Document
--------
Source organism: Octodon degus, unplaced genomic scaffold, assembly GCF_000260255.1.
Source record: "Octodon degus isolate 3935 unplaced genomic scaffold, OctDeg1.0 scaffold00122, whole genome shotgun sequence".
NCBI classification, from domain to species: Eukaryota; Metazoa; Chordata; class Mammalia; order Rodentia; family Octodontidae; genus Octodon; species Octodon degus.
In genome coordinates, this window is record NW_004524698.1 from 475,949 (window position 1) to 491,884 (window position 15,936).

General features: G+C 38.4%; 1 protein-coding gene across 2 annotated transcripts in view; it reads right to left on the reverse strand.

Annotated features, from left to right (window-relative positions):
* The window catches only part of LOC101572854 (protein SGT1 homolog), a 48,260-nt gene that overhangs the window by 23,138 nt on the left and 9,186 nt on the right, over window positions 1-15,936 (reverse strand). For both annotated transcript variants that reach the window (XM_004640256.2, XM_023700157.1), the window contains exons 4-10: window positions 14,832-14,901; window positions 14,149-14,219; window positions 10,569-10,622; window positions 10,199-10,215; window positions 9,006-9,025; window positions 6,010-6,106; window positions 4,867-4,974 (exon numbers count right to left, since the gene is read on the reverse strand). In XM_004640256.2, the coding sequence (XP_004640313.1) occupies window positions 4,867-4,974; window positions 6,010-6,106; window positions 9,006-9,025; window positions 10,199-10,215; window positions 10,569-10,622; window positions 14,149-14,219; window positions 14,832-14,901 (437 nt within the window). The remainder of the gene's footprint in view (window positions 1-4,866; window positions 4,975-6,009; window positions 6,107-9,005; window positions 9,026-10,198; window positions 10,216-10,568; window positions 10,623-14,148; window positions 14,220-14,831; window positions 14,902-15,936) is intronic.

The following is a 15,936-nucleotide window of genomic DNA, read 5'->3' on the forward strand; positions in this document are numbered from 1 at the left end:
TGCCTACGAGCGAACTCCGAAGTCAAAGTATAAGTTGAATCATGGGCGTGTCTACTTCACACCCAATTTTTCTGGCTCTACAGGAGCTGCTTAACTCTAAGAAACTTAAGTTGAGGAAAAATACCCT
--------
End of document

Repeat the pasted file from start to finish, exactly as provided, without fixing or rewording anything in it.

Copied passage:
Source organism: Octodon degus, unplaced genomic scaffold, assembly GCF_000260255.1.
Source record: "Octodon degus isolate 3935 unplaced genomic scaffold, OctDeg1.0 scaffold00122, whole genome shotgun sequence".
NCBI classification, from domain to species: Eukaryota; Metazoa; Chordata; class Mammalia; order Rodentia; family Octodontidae; genus Octodon; species Octodon degus.
In genome coordinates, this window is record NW_004524698.1 from 475,949 (window position 1) to 491,884 (window position 15,936).

General features: G+C 38.4%; 1 protein-coding gene across 2 annotated transcripts in view; it reads right to left on the reverse strand.

Annotated features, from left to right (window-relative positions):
* The window catches only part of LOC101572854 (protein SGT1 homolog), a 48,260-nt gene that overhangs the window by 23,138 nt on the left and 9,186 nt on the right, over window positions 1-15,936 (reverse strand). For both annotated transcript variants that reach the window (XM_004640256.2, XM_023700157.1), the window contains exons 4-10: window positions 14,832-14,901; window positions 14,149-14,219; window positions 10,569-10,622; window positions 10,199-10,215; window positions 9,006-9,025; window positions 6,010-6,106; window positions 4,867-4,974 (exon numbers count right to left, since the gene is read on the reverse strand). In XM_004640256.2, the coding sequence (XP_004640313.1) occupies window positions 4,867-4,974; window positions 6,010-6,106; window positions 9,006-9,025; window positions 10,199-10,215; window positions 10,569-10,622; window positions 14,149-14,219; window positions 14,832-14,901 (437 nt within the window). The remainder of the gene's footprint in view (window positions 1-4,866; window positions 4,975-6,009; window positions 6,107-9,005; window positions 9,026-10,198; window positions 10,216-10,568; window positions 10,623-14,148; window positions 14,220-14,831; window positions 14,902-15,936) is intronic.

The following is a 15,936-nucleotide window of genomic DNA, read 5'->3' on the forward strand; positions in this document are numbered from 1 at the left end:
TGCCTACGAGCGAACTCCGAAGTCAAAGTATAAGTTGAATCATGGGCGTGTCTACTTCACACCCAATTTTTCTGGCTCTACAGGAGCTGCTTAACTCTAAGAAACTTAAGTTGAGGAAAAATACCCT